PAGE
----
The tong wars began escalating in the 1880s. For several years the Six Companies attempted to make peace among the tongs, but to no avail. The problems eventually drew the attention of Chinese officials when a vicious San Francisco tong feud in 1886 resulted in heavy loss of lives and property. The Chinese legation in Washington issued a proclamation warning that if "gangsters" continued these senseless feuds, the guilty would be deported to China and their relatives in Guangdong would also be held responsible. 51 The proclamation did little to quell the increasing violence in Chinatowns; more and more Chinese were jailed because of their involvement in the intertong strife. One consul-general named Zuo Geng decided to spy on the troublemakers and tipped off American officials to aid in arrests and quick convictions. Another, named He You, resorted to the radical method, which authorized Chinese officials to jail the gangsters' relatives in Guangdong for crimes allegedly committed in America. Measures such as these helped to combat the tong wars and, by 1900, violence in America's Chinatowns had declined dramatically. 52 Furthermore, by the turn of the century, there were more native-born Chinese Americans and they were less easily intimidated by criminal elements. Since 1921, tong wars have been practically nonexistent in American Chinese communities. 53 With the passing of the fighting tongs, a new era of healthier growth in Chinatowns had begun.
Looking at these community organizations, it is clear that the Chinese sojourners tried to maintain indigenous Chinese culture in a hostile new land. Chinese values, norms and historically derived beliefs were distinctly expressed in their political, social and religious behavior. Anthropologist Clifford Geertz, in relating culture to behavior, wrote: "Culture is best seen not as complexes of concrete behavior patterns. . . but as a set of control mechanisms--plans, recipes, rules, instructions (what computer engineers call 'programs')--for the governing of behavior." 54 Chinese informal political organization of the Six Companies, the subterranean social structure of the tongs, and the fact that the Chinese embraced traditional Chinese religions instead of Christianity set them off from the American mainstream.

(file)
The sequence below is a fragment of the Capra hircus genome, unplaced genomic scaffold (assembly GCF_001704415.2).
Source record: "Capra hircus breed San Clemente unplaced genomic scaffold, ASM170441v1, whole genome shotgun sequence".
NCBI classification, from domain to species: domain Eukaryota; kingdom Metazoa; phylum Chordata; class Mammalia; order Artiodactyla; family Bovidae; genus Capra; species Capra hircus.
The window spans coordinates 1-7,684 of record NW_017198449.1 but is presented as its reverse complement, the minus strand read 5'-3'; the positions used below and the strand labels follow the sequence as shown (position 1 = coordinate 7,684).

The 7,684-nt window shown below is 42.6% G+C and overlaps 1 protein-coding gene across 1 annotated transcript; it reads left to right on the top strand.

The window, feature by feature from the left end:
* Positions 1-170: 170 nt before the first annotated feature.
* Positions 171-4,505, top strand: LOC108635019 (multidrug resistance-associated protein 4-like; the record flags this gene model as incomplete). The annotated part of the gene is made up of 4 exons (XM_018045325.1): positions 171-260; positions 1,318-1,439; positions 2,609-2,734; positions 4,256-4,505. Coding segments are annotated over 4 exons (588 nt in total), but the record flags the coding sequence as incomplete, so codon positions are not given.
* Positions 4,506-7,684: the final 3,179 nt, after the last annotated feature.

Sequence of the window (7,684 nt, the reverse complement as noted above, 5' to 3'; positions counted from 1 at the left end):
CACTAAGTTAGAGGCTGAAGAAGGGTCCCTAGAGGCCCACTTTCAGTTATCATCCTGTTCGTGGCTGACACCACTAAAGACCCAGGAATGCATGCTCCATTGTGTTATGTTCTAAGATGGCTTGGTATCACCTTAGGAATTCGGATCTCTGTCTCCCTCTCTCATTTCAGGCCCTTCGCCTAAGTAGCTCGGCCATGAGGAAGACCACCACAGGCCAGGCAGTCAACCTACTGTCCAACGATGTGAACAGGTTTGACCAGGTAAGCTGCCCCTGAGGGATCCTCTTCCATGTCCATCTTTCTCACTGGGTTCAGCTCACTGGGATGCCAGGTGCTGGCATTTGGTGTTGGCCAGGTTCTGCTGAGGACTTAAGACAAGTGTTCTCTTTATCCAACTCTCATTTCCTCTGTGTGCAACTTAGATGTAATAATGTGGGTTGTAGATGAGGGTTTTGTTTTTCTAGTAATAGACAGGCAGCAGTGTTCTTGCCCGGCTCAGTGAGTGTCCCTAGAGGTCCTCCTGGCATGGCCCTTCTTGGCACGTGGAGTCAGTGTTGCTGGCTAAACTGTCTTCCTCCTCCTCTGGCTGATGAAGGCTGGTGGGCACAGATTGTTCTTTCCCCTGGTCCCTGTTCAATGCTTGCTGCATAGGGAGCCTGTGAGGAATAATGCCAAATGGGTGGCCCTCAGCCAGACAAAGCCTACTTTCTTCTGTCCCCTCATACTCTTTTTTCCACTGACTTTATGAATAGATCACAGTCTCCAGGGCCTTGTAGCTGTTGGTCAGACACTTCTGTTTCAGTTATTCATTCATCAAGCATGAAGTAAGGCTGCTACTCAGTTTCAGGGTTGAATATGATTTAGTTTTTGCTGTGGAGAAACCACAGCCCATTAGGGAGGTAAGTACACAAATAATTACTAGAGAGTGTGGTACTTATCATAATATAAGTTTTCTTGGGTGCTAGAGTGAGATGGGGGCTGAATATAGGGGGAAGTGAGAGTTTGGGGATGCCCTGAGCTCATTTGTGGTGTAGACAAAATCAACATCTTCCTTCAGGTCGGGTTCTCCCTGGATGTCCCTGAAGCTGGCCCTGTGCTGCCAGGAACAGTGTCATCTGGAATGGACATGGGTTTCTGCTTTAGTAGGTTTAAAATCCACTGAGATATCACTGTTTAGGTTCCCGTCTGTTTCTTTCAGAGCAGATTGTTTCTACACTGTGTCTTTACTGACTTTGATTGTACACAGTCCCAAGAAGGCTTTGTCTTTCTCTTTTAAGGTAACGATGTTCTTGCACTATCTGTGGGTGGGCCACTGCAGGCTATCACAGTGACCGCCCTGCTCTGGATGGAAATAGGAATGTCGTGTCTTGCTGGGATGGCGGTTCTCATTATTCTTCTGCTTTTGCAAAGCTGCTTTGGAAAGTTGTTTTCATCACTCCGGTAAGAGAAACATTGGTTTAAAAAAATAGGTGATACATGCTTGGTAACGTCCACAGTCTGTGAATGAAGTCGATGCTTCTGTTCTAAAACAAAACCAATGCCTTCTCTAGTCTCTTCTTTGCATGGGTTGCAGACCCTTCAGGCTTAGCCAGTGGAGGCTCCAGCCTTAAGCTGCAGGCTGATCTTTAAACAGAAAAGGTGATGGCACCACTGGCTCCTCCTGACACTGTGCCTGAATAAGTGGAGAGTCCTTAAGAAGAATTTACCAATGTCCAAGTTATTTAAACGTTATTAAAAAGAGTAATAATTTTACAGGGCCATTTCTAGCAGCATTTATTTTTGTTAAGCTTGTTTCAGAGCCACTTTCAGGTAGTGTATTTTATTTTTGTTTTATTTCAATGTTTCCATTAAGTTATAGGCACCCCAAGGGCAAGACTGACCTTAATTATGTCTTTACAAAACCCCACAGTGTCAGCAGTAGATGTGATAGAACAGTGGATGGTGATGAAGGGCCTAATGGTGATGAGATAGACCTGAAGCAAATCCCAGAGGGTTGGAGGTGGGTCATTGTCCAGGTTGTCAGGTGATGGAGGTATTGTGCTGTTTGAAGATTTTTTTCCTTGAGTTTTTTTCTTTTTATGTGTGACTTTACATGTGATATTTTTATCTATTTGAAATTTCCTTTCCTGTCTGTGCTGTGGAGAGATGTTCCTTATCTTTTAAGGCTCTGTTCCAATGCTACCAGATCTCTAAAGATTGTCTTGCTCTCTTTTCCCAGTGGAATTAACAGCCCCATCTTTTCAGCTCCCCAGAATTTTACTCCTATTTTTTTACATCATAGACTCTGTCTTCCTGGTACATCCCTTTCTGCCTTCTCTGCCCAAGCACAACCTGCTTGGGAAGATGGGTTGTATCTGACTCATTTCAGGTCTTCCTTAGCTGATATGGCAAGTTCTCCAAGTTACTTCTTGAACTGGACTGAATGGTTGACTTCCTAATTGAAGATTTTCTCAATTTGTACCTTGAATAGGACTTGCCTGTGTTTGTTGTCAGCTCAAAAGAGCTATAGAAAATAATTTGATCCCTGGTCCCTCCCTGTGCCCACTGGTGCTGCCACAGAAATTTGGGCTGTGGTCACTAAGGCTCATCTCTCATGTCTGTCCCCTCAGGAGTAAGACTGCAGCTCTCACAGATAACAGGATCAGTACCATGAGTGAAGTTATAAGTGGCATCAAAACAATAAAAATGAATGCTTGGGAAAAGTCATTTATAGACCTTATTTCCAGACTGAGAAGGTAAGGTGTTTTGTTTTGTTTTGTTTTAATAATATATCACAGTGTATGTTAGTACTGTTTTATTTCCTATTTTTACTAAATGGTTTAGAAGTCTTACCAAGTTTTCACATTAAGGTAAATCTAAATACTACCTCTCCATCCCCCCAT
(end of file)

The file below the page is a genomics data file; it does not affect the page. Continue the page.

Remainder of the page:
These community organizations were designed to meet all the needs of Chinese residents and to promote their interests. But because they were based exclusively on Chinese ethnicity, the Chinese ended up exploiting themselves and pitting one group against another; for the most part, the organizations failed to bring about planned social change for group development. They failed to deal with the issues most vital to the improvement of Chinese life in America. Efforts to stop anti-Chinese exclusion laws, on which they expended so much energy and money, proved to be impractical and misdirected. Chinese Americans did not have the power to change the direction of United States policy to any significant degree. In the final analysis, their lofty effort to maintain Chinese heritage, language, and religion in America retarded the acculturation of the first and second generations of Chinese in the New World.